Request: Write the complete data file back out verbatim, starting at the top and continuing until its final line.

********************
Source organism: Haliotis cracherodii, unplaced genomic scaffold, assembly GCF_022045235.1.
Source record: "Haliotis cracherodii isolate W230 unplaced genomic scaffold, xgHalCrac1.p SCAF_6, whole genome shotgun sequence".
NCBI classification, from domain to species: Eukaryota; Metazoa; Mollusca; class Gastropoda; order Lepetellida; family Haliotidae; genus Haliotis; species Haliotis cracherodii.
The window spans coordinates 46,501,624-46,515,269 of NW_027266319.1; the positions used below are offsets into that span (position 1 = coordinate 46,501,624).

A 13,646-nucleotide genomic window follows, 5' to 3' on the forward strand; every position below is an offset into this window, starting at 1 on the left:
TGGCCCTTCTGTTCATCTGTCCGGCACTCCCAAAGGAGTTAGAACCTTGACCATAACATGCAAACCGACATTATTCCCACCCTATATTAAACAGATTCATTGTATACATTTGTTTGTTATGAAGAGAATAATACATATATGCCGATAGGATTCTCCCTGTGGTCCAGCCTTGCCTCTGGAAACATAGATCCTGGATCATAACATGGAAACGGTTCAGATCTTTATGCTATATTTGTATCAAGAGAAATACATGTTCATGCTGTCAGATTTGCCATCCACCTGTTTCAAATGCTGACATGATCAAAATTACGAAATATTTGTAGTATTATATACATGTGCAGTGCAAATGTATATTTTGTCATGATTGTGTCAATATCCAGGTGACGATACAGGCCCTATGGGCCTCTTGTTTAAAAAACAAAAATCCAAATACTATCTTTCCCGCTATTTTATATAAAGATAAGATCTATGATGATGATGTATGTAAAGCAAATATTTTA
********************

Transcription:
Source organism: Haliotis cracherodii, unplaced genomic scaffold, assembly GCF_022045235.1.
Source record: "Haliotis cracherodii isolate W230 unplaced genomic scaffold, xgHalCrac1.p SCAF_6, whole genome shotgun sequence".
NCBI classification, from domain to species: Eukaryota; Metazoa; Mollusca; class Gastropoda; order Lepetellida; family Haliotidae; genus Haliotis; species Haliotis cracherodii.
The window spans coordinates 46,501,624-46,515,269 of NW_027266319.1; the positions used below are offsets into that span (position 1 = coordinate 46,501,624).

A 13,646-nucleotide genomic window follows, 5' to 3' on the forward strand; every position below is an offset into this window, starting at 1 on the left:
TGGCCCTTCTGTTCATCTGTCCGGCACTCCCAAAGGAGTTAGAACCTTGACCATAACATGCAAACCGACATTATTCCCACCCTATATTAAACAGATTCATTGTATACATTTGTTTGTTATGAAGAGAATAATACATATATGCCGATAGGATTCTCCCTGTGGTCCAGCCTTGCCTCTGGAAACATAGATCCTGGATCATAACATGGAAACGGTTCAGATCTTTATGCTATATTTGTATCAAGAGAAATACATGTTCATGCTGTCAGATTTGCCATCCACCTGTTTCAAATGCTGACATGATCAAAATTACGAAATATTTGTAGTATTATATACATGTGCAGTGCAAATGTATATTTTGTCATGATTGTGTCAATATCCAGGTGACGATACAGGCCCTATGGGCCTCTTGTTTAAAAAACAAAAATCCAAATACTATCTTTCCCGCTATTTTATATAAAGATAAGATCTATGATGATGATGTATGTAAAGCAAATATTTTA